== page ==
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Back To Basics

Ono, You Know

November 19, 2017

Story By: Ali Resich | Photos by: ANTHONY CONSILLIO

The editor warms up to Canton Seafood’s Chicken Jook, which is currently on special for $7.99.

Sometimes in life, it’s best to keep things simple.

So what does that mean for our dining routines during the most festive time of year — when indulgent holiday feasts are around every corner, and nearly all of our seasonal bites are dressed up in some form of edible tinsel?

Well, it means there’s room for simplicity, too. When you — or your tummy, rather — need a minute to recharge with some light, nourishing fare, you can always turn to the balancing goodness of easy, home-style rice soup.

From Vietnamese chao to Korean juk, rice soups are part of the foundations of many Asian cuisines, and they’re known to promote good digestion as well as nurse people back to health.

Best of all, the unadulterated nature of their homey ingredients fill these porridges with overflowing comfort.

We’re about to dive right into some of the most popular types of rice soup here in Ono, You Know, but first, I’ll leave you with a little tip: If you don’t know what to do with your leftover turkey from Thanksgiving this year, use it to make a classic jook, as the poultry is a popular ingredient in the Chinese-style rice soup.

NOOK UP WITH THIS

Of course, you don’t have to spend time in the kitchen to enjoy a fantastic bowl of jook. Seeing as it is a traditional Chinese specialty, Canton Seafood Restaurant offers a number of jook recipes for patrons to enjoy.

Canton Seafood’s Chicken Jook

According to manager Henry Gong, the rice porridge remains popular among Chinese diners because “it’s good for your health and easy to digest. It tastes good, too, and you feel good after eating jook.”

Now is the perfect time to try one of Canton Seafood’s rice soups, as the cooler fall weather has inspired the restaurant to offer a handful of its jook options at a discounted price during November. Cozy up to a bowl of chicken, pork, beef or vegetarian-friendly vegetable jook, as well as Preserved Egg and Salty Pork jook, for just $7.99 (normally $8.99 each). Or choose the Seafood or Fish Fillet jook for $8.99 (normally $9.99).

The eatery also offers Plain Rice Soup and Abalone and Chicken with Rice Soup on its menu.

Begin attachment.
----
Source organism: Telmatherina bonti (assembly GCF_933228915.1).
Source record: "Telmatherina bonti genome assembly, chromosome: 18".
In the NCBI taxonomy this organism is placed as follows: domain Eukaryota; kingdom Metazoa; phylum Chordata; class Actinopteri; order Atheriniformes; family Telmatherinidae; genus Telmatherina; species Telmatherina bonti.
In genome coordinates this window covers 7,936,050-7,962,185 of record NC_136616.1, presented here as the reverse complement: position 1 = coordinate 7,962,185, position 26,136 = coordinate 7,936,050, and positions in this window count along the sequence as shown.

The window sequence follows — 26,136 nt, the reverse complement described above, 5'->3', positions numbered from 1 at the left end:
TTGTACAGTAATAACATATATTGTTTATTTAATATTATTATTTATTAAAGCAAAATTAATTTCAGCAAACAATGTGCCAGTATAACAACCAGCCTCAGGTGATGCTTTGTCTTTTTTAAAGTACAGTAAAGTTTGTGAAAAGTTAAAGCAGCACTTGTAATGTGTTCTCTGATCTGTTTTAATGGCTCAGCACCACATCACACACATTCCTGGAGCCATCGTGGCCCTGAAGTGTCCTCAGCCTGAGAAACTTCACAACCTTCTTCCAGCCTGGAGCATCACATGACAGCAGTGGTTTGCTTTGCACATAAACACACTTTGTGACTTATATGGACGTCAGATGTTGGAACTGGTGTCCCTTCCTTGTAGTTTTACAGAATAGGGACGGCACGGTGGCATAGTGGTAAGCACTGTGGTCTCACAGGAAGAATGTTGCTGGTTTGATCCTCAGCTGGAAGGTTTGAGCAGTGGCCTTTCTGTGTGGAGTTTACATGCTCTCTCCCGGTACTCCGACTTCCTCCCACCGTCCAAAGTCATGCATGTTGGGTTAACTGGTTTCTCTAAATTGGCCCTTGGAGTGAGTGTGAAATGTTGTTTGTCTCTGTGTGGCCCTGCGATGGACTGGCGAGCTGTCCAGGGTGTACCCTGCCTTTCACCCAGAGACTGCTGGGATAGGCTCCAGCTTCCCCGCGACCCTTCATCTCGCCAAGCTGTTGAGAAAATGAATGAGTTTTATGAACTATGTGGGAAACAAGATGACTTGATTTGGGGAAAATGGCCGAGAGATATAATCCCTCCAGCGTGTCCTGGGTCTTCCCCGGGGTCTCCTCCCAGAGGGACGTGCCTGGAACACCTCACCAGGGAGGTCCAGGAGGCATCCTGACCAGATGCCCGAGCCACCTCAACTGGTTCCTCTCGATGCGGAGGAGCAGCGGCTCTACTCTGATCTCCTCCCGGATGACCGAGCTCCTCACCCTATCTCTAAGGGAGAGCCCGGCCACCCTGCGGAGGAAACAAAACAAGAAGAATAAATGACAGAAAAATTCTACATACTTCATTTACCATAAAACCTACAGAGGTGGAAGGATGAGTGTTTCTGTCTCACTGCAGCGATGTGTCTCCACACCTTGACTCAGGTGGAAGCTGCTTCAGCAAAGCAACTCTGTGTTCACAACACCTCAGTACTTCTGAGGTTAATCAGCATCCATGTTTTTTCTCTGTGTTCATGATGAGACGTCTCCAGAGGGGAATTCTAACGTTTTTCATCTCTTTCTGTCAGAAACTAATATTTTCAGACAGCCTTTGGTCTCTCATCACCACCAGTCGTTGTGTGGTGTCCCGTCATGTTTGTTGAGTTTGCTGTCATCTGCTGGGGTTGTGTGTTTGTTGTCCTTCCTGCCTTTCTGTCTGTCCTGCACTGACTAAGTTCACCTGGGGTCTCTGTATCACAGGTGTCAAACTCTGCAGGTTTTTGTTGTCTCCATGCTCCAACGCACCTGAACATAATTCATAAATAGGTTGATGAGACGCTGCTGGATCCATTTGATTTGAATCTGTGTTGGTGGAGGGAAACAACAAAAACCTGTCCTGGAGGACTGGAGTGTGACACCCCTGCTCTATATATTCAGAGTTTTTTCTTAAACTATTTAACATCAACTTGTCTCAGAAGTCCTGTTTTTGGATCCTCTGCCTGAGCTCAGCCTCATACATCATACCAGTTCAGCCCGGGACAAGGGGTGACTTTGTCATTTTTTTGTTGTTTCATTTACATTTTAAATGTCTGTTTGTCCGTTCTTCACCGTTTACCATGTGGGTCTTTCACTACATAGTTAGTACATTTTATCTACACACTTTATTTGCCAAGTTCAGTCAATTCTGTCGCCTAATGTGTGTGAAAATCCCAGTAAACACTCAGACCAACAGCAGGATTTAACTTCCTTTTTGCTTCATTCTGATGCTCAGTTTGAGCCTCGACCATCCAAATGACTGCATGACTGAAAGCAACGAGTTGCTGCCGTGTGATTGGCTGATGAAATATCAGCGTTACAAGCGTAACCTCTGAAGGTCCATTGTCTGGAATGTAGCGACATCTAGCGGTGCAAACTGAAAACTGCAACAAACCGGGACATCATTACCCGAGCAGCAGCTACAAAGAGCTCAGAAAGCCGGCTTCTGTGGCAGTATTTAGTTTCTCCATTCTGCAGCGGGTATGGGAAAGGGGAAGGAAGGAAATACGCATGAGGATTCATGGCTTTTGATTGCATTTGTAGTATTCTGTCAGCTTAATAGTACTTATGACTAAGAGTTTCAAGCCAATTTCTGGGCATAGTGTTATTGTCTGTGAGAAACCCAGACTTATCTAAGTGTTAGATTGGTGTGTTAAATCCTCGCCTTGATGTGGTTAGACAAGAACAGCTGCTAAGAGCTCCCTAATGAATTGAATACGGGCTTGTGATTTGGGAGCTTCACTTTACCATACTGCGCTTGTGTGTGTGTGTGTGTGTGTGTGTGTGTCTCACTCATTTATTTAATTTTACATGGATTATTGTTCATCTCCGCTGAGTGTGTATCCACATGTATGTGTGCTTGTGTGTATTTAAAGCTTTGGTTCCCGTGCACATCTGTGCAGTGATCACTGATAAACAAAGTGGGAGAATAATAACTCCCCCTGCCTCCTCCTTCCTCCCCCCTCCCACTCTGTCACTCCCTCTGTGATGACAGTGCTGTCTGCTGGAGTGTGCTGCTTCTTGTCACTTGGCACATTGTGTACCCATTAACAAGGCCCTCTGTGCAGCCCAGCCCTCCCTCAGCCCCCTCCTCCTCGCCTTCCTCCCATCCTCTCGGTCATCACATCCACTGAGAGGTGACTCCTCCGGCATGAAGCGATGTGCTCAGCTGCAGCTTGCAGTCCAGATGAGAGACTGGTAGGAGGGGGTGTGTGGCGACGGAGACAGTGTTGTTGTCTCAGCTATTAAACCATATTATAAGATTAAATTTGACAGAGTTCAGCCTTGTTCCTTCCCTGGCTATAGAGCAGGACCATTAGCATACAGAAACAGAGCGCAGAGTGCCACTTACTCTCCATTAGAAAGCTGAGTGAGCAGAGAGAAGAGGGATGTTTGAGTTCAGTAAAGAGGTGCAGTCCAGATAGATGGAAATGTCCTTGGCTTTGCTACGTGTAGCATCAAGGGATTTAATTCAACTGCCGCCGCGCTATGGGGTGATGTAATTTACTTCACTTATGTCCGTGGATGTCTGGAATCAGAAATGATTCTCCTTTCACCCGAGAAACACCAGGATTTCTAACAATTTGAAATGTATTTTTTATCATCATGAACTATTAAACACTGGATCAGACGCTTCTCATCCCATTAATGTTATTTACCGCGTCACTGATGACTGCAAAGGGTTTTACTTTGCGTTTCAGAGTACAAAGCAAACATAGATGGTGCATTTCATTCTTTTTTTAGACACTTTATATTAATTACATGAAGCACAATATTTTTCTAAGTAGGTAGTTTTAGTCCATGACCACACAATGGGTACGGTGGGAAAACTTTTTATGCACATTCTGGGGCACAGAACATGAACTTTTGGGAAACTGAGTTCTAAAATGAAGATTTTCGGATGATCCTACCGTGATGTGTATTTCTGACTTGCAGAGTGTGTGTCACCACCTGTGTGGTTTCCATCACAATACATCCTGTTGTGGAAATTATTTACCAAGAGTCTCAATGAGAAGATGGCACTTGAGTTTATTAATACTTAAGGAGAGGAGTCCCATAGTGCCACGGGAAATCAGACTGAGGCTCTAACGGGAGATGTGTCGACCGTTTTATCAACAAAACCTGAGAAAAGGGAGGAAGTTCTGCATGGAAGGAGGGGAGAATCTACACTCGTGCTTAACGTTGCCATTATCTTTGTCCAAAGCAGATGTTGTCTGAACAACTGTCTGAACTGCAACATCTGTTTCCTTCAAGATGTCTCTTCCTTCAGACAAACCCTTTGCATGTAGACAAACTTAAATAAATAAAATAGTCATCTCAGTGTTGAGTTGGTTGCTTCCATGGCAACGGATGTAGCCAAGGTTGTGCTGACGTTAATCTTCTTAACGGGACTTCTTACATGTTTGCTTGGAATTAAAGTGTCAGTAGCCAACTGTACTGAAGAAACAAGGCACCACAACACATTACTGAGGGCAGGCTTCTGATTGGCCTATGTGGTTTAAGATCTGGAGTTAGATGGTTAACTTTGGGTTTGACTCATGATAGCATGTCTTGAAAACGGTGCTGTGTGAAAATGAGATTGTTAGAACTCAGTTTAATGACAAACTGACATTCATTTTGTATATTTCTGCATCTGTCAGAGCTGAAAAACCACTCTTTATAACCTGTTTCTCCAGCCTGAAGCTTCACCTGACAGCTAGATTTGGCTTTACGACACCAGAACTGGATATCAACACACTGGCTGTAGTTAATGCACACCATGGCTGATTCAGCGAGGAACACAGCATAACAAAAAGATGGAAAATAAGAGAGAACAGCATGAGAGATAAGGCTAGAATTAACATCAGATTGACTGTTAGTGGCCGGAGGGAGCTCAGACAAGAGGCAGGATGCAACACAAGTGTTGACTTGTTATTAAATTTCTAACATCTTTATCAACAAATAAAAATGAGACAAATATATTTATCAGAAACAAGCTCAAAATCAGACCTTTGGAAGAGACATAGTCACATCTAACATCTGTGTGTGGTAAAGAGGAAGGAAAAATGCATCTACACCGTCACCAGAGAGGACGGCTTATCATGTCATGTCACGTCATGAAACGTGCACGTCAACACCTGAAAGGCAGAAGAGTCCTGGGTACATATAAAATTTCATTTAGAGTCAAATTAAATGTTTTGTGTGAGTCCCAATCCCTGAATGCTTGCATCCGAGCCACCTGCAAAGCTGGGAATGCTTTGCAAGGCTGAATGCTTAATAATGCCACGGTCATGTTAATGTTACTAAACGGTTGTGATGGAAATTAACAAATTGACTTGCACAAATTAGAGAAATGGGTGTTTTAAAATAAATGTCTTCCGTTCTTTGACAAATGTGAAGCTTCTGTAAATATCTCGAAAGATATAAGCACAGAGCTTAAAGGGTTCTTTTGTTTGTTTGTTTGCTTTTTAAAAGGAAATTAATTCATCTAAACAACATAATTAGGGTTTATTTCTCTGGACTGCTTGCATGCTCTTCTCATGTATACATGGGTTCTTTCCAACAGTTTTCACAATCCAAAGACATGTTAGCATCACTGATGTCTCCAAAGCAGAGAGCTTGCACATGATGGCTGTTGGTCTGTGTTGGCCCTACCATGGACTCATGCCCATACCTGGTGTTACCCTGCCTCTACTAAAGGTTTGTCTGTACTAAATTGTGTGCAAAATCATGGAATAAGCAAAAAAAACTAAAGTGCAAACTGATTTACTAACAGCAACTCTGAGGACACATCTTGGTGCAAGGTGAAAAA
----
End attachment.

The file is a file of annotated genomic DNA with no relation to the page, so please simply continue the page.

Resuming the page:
I recently stopped by to try a classic spoonful of Chicken Jook, which soothed my taste buds — and soul — with the wonderfully thick texture of the porridge as well as pure hints of green onion and ginger, the latter of which is a staple jook seasoning that also promotes digestive health.

Gong notes that customers may request thicker or thinner jook, depending on their preferences, and the great thing about it is, this dish will give you that satisfying full feeling without weighing you down.

In addition to these autumnal soups, keep in mind that Canton Seafood’s party menus for 10-12 people are ideal for the holiday season. Available for dine-in and takeout, the menus range in price from $198 to $398 and feature nine to 10 sharable items, including soup, entrees and dessert. Lunchtime at the eatery also is a great time to take advantage of the following deals: Two-choice plates are served with rice and soup for $8.99, while more than 50 lunch specials range in price from $6.99 to $8.50.

OFF-THE-CHARTS FLAVOR

In Japanese culture, zosui offers the same comfort as any other rice soup, but it’s linked to a dining experience and flavor profile all its own.

Umami-ya’s zosui may be enjoyed at the end of one’s shabu shabu feast. PHOTO COURTESY UMAMI-YA SHABU SHABU

Though the traditional cooked-rice soup is served as a side dish toward the end of a shabu shabu or nabe feast — wherein diners cook their own meats and vegetables in savory broths at the table — many would argue that zosui is the best part of the meal. That’s because it’s meant to soak up every last drop of the rich broth — which, by the time it is mixed into the zosui, has reached its full flavor potential thanks to all the meats and vegetables that have enriched it throughout the cooking process.

“The appealing aspect (of zosui) is definitely the umami-rich broth acquired from the shabu shabu,” confirms Angela Choi, director of marketing for Umami-ya Shabu Shabu, a fantastic spot to try zosui that opened earlier this year.

At Umami-ya, Japanese, Korean and local culinary influences come together for an upscale shabu-shabu experience, and all of the hot-pot selections are topped off with a choice of udon or zosui. When you go for the rice soup, you’ll also savor the fine quality of its ingredients. “Our zosui consists of the reduced broth, premium-quality sweet rice, one fresh egg, nori and sesame oil,” adds Choi.

While you can’t go wrong with Umami-ya’s menu, one shabu shabu selection you’ll want to top off with zosui is the grand opening special, which presents a choice of Kurobuta pork belly, ribeye or short rib along with veggies and broth for just $19.95. Don’t wait to try it, either, as this special offering will soon be coming to an end, according to Choi.

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